Saturday, December 31, 2011

A Teacher's Teachers

I always wanted to be a teacher.

 I loved playing school, even when I was alone. One Christmas, Santa gave me a stand-up chalkboard, with white chalk and colored chalk.  Now I had all the latest technology to be a real teacher!  Teaching my imaginary students, I created fabulous classes.  One bonus, which I didn't realize until much later, was that my imaginary students always eagerly complied with everything I asked them to do!

In junior high school, I joined Future Teachers of America.  I don't recall many specific activities or meetings of the group, but I do remember that we could prepare a lesson and teach a class. I have no idea what I prepared or what class I taught, but I do remember that I had fun---and I was a real teacher. We also tutored students in our former elementary school.  I listened to a little girl read---this tutoring must have been during the spring, because I remember sitting with her on the steps by the playground in the sunshine.

My school memories, of course, include many teachers. Some of these special people stand out for me.  Allow me to introduce them:

  • Miss Sauer, my first grade teacher.   My family moved to a new house about one week before school started, and I didn't know anyone in the neighborhood.  For the first few days of school, I cried when my mom left me in the first grade room.  Miss Sauer was so sweet to me. As far as I knew, I was the only student she had in that class.  She made me feel cared for and special.

  • Mrs. Wingassen, my fifth grade teacher.   I had the measles during fifth grade, so I was out of school for many days.  She asked everyone in the class to make me a  get-well picture, which she put together into a booklet.   When I got these pictures, I was a very happy girl.  During my childhood, everyone got mumps, measles, and chicken pox, which required long absences.   I imagine we often made these  pictures for other students who were out for long periods, but I only remember the one my teacher created just for me.  Academically,  during this year my teacher introduced  the class to content about all 48 states (yes, I said 48!). With the help of Mrs. Wingassen, I became hooked on finding out about many places in the U.S.   Place names like Schenectady, Albuquerque, Phoenix, and Boise sounded puzzling and magical.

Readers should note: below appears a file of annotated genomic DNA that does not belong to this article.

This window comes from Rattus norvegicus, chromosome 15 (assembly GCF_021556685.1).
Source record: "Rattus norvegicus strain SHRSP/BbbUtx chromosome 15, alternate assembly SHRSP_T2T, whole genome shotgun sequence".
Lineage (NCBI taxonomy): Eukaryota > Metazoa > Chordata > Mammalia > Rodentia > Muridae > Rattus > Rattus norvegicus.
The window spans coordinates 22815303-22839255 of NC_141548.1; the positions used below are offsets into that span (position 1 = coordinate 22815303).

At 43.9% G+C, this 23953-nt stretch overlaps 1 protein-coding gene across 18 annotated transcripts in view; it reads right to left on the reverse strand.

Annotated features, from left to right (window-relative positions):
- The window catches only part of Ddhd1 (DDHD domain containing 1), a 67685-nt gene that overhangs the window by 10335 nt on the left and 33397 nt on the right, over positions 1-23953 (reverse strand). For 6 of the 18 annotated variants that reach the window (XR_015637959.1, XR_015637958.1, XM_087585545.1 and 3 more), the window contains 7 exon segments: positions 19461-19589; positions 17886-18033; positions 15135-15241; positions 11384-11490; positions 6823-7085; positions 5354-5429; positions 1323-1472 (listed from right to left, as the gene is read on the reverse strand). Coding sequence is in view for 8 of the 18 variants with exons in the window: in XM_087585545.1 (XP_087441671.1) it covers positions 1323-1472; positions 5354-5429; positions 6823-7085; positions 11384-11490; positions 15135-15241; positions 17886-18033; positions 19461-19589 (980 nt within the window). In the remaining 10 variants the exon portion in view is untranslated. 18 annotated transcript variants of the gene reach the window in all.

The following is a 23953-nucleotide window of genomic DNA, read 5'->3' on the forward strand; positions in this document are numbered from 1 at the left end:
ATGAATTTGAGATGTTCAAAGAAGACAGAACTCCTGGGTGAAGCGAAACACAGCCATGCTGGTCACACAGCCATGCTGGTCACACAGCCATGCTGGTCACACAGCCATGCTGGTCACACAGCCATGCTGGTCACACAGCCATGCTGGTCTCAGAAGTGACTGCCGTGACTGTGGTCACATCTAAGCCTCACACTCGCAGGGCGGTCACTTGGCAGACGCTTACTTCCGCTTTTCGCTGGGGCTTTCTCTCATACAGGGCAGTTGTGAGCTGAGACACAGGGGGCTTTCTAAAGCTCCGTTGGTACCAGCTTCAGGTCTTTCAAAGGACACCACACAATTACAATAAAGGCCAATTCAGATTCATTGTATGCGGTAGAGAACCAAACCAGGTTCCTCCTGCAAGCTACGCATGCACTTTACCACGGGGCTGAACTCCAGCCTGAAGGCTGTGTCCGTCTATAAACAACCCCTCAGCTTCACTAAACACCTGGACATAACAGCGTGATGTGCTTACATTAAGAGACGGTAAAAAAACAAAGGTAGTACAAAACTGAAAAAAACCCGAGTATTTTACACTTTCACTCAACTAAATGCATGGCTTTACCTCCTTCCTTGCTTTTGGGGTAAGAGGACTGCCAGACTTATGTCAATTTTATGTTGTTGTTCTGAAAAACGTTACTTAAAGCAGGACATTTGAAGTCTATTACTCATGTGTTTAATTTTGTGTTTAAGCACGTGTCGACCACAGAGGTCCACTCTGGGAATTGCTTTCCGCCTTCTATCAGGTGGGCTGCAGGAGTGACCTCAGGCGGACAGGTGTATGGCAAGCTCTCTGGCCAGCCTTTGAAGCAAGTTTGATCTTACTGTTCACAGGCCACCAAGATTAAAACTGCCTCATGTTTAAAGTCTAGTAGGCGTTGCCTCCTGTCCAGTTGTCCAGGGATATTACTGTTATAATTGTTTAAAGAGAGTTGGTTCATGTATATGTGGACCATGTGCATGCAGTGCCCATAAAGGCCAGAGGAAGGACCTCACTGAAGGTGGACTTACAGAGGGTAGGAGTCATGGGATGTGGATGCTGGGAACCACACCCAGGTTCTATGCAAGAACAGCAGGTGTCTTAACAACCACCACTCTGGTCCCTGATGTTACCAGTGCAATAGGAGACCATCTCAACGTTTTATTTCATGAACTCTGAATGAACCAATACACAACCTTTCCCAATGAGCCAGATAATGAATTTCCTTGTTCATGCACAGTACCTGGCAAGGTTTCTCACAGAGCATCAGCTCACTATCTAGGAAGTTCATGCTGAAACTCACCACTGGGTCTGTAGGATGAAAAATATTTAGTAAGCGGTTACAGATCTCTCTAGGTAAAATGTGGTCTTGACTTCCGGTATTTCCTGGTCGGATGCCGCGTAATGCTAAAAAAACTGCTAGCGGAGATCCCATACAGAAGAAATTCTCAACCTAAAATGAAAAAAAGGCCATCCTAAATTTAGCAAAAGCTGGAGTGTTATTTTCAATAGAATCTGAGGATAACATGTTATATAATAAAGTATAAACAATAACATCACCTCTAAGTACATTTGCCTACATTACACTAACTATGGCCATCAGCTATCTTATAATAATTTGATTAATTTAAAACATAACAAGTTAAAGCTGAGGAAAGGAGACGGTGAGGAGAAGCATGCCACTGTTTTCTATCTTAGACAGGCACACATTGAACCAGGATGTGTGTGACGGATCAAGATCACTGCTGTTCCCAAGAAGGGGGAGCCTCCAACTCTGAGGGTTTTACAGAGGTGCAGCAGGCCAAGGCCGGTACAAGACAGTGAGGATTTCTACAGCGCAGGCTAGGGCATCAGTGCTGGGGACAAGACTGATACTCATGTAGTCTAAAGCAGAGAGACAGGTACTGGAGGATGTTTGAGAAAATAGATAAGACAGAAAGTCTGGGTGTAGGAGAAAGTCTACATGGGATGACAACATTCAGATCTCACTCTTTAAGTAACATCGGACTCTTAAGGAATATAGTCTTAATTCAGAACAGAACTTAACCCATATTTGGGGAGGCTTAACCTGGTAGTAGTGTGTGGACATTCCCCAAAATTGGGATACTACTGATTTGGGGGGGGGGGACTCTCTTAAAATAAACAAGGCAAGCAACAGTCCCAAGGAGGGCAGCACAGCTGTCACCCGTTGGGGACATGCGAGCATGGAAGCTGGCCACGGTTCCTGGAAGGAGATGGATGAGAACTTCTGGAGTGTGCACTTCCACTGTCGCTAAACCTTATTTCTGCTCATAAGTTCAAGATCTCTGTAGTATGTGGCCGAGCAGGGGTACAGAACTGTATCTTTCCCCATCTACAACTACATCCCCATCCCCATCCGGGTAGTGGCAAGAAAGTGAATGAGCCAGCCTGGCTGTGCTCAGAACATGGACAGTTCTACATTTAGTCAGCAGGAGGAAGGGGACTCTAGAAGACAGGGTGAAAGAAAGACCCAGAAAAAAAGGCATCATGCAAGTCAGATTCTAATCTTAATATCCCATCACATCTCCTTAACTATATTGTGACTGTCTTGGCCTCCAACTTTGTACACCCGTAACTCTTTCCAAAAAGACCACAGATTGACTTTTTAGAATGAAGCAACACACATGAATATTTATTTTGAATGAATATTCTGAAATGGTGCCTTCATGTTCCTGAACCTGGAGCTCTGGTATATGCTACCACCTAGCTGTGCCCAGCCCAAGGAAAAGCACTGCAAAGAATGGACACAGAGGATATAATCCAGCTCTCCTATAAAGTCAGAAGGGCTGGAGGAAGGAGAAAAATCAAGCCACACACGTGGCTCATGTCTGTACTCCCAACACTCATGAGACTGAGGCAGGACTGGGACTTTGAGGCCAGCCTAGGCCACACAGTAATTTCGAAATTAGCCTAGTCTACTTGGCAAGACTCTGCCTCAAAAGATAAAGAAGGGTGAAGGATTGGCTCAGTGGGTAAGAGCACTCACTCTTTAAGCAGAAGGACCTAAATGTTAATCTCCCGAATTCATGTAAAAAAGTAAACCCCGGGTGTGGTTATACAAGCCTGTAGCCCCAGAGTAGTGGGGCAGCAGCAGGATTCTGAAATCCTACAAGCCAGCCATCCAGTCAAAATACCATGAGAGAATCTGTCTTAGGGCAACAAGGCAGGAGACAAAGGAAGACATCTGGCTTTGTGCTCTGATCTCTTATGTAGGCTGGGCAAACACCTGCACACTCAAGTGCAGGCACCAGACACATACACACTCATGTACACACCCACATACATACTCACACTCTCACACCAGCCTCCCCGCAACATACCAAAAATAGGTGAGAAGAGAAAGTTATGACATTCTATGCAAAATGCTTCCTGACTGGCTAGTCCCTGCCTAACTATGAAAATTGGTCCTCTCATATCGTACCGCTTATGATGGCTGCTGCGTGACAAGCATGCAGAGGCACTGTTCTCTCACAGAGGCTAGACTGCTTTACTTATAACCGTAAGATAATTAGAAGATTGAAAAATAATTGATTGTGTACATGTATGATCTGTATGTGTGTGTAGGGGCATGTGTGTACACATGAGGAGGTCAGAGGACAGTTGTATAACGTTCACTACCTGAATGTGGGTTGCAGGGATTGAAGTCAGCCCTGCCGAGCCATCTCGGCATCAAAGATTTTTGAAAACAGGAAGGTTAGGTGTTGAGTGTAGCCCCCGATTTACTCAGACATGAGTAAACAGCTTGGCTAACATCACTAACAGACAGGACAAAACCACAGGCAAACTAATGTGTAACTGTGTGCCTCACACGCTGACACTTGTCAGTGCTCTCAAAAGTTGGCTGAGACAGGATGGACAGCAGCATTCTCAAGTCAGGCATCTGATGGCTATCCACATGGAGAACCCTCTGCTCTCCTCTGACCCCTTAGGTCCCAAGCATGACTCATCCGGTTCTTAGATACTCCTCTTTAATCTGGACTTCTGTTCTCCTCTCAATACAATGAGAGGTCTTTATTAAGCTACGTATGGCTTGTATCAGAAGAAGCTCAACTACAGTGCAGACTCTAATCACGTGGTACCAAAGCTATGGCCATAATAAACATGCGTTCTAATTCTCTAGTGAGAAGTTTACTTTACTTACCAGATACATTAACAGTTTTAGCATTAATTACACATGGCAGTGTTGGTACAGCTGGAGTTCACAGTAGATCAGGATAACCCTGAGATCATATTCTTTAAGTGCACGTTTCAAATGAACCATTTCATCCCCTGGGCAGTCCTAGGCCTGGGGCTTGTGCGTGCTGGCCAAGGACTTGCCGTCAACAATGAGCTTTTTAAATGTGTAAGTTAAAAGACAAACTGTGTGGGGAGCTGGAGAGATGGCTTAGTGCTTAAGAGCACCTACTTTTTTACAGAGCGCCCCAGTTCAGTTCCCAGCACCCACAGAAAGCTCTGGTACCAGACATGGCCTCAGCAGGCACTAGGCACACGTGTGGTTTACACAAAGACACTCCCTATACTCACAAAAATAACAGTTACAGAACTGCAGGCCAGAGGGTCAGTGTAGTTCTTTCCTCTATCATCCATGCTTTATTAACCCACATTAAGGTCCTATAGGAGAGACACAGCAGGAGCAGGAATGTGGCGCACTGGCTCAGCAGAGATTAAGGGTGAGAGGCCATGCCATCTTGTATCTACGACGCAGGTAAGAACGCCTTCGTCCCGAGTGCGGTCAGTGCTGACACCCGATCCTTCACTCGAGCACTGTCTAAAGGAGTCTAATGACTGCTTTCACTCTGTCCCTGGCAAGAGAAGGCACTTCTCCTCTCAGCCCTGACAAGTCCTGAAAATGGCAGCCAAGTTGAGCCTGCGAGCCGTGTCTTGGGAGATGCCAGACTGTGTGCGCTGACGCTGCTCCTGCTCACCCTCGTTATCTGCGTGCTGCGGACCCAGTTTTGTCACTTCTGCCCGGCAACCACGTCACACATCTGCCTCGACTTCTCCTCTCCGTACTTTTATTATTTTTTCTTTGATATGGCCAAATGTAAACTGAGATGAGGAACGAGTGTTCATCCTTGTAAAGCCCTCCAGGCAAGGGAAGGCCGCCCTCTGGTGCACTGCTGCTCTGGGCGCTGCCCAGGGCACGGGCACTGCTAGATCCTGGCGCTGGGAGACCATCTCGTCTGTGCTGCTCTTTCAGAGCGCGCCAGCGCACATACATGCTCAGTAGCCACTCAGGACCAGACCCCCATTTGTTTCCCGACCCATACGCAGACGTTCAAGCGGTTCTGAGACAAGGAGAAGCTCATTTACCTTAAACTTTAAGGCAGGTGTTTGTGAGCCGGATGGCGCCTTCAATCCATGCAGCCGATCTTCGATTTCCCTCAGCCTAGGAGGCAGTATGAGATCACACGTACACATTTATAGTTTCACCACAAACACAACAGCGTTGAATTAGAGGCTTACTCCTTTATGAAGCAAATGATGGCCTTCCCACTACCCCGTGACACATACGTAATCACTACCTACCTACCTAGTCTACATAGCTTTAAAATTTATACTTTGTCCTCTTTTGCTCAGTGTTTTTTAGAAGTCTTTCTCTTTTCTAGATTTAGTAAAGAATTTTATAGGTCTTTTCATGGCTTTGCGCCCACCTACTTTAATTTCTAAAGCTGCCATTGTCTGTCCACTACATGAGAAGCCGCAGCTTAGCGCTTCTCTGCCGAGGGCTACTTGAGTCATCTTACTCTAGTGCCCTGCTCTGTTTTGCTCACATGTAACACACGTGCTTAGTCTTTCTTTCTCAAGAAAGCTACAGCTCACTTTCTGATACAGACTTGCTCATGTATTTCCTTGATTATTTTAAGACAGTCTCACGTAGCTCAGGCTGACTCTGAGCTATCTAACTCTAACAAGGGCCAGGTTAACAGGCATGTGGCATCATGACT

• Miss Seifert, my elementary music teacher.  Music class was always a  mixture of fun and hard work.  In fifth grade, Cincinnati Public Schools created a 5th and 6th grade school choir to sing in Cincinnati's May Festival.  All students auditioned, and surprisingly, I made it as one of the representatives of my elementary school.  (I owe lots to  my mom who taught me the alto part of "Silent Night", just for fun---hooray, that was the audition piece--lucky me!).  Miss Seifert joined us during our rehearsals on several Saturdays at Cincinnati Music Hall.  Because of spending this extra time with her, I interacted with her on a personal level.  For a treat one Saturday afternoon, she took all of us (about 10 students) to see the  movie "Operation Petticoat".  The title is so fresh for me because the experience was so memorable!  How could a girl feel anymore special than to see a movie with her teacher?? 

  • Mr. Stewart, my 9th grade Algebra teacher.  I was no math whiz, to say the least!  Those math concepts always took a bit longer to sink into my brain!  My dad, an accountant, tried to help me, but honestly, his patience had its limits.  How could his daughter not understand something that came to him so easily?  Fortunately, my teacher offered to help me.  I probably went to his room at least two days a week after school to get extra help.  He explained everything again, showing extraordinary patience. He treated me with great respect, and I always looked forward to the times he helped me.
  • Mrs. Vail, my Socio-Economics teacher.  All seniors were required to take this class, which included sociology, economics, and government.  Each day, I loved going to her class.  She had a fabulous grasp about the kinds of information we would need when we entered the adult world.  One activity caught my attention from the moment she gave us the assignment.    We had to visit different grocery stores to  compare prices of a variety of  products.  I know this work doesn't sound very innovative today, but this was 1967. (The most real-world activity I remember until that one was a math problem requiring me to figure when two trains would meet, one going 50 mph and one going 76 mph.  Heck--I had never even ridden on a train!)  I never forgot how engaged I was in the price comparison project. I now realize Mrs. Vail was way ahead of her time---she gave us an authentic, project-based learning experience. 
     As I write about my teachers, I wonder why each one has remained so clear in my memory. Then I realize the answer!   All together, Miss Sauer, Mrs. Wingassen, Miss Seifert,  Mr. Stewart, and Mrs. Vail are a composite of a masterful educator with all the "right stuff" to help me become successful:      caring for me , teaching with  patience,  giving me academic challenges, offering engaging work, and treating me with respect.

     These teachers, and many more, helped me during every stage of my education.  Because of them,  I have been able to " go confidently in the direction of (my) dreams" , as Henry David Thoreau once recommended to all of us.



  1. Great post! Everyone should try to think of a Top 5 teacher list.

  2. I may actually steal this idea for my blog. But let's be honest, elementary music teachers are just naturally awesome :)